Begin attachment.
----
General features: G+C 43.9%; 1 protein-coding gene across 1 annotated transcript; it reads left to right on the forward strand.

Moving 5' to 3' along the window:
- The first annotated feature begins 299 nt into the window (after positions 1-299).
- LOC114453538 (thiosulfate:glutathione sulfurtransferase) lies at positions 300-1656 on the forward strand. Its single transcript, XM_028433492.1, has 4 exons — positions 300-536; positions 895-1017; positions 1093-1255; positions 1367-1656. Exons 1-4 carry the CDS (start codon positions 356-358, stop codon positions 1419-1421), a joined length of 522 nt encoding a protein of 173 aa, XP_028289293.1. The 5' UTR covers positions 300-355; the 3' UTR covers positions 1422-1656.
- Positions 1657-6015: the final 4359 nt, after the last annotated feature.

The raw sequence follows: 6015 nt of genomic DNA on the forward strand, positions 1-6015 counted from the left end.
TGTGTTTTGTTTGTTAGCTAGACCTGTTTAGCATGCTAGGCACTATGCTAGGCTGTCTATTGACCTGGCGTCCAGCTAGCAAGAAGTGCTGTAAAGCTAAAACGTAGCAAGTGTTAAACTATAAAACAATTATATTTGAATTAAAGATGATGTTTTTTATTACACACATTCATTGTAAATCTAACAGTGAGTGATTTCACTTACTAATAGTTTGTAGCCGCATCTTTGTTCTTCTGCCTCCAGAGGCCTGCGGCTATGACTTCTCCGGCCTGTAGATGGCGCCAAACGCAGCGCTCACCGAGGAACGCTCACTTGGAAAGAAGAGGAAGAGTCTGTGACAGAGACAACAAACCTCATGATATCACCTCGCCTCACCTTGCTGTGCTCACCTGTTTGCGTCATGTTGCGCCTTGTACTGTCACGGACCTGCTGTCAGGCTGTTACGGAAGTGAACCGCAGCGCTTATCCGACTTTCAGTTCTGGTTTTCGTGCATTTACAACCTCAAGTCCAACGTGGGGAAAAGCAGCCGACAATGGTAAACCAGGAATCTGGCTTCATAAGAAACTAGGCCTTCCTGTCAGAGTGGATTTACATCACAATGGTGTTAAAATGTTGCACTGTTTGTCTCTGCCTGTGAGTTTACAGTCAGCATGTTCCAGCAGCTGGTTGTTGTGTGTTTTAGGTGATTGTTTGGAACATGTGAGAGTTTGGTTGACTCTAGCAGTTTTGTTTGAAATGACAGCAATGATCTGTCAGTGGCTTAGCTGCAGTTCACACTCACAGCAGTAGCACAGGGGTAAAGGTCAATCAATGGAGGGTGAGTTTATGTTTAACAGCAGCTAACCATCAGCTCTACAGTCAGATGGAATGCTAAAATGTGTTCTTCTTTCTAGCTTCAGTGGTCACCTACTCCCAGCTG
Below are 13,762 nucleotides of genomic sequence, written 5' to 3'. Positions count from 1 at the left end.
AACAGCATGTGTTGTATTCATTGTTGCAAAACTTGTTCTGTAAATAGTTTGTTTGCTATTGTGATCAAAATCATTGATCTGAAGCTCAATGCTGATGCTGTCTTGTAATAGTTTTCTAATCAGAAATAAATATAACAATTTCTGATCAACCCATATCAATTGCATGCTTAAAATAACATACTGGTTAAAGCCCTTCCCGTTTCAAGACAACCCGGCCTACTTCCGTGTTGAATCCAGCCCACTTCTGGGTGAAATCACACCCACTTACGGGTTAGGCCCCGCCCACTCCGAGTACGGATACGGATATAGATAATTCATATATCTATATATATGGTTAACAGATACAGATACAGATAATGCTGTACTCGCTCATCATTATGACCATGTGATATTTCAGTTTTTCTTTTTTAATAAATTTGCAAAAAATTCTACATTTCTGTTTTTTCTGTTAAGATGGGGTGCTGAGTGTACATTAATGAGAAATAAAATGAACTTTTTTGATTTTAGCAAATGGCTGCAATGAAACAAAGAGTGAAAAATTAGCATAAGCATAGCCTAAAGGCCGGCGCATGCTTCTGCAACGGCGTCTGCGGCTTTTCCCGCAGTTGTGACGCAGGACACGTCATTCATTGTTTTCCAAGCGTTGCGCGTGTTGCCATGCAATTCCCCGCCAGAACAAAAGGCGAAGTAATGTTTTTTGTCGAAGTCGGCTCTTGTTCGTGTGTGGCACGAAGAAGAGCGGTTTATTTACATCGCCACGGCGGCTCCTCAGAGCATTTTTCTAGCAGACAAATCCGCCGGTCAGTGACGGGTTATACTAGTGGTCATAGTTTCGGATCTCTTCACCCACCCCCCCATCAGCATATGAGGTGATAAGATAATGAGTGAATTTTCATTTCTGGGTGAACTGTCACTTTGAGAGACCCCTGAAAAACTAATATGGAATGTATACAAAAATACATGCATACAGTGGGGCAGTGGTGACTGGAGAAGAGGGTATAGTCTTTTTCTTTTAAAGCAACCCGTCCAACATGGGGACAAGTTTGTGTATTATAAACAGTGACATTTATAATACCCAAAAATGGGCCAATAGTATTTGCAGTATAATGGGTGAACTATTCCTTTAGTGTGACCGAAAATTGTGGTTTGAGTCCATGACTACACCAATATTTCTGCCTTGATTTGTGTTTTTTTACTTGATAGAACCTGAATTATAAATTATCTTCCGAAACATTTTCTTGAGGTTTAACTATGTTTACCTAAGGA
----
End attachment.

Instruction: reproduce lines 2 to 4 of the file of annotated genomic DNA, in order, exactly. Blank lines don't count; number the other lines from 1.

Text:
Moving 5' to 3' along the window:
- The first annotated feature begins 299 nt into the window (after positions 1-299).
- LOC114453538 (thiosulfate:glutathione sulfurtransferase) lies at positions 300-1656 on the forward strand. Its single transcript, XM_028433492.1, has 4 exons — positions 300-536; positions 895-1017; positions 1093-1255; positions 1367-1656. Exons 1-4 carry the CDS (start codon positions 356-358, stop codon positions 1419-1421), a joined length of 522 nt encoding a protein of 173 aa, XP_028289293.1. The 5' UTR covers positions 300-355; the 3' UTR covers positions 1422-1656.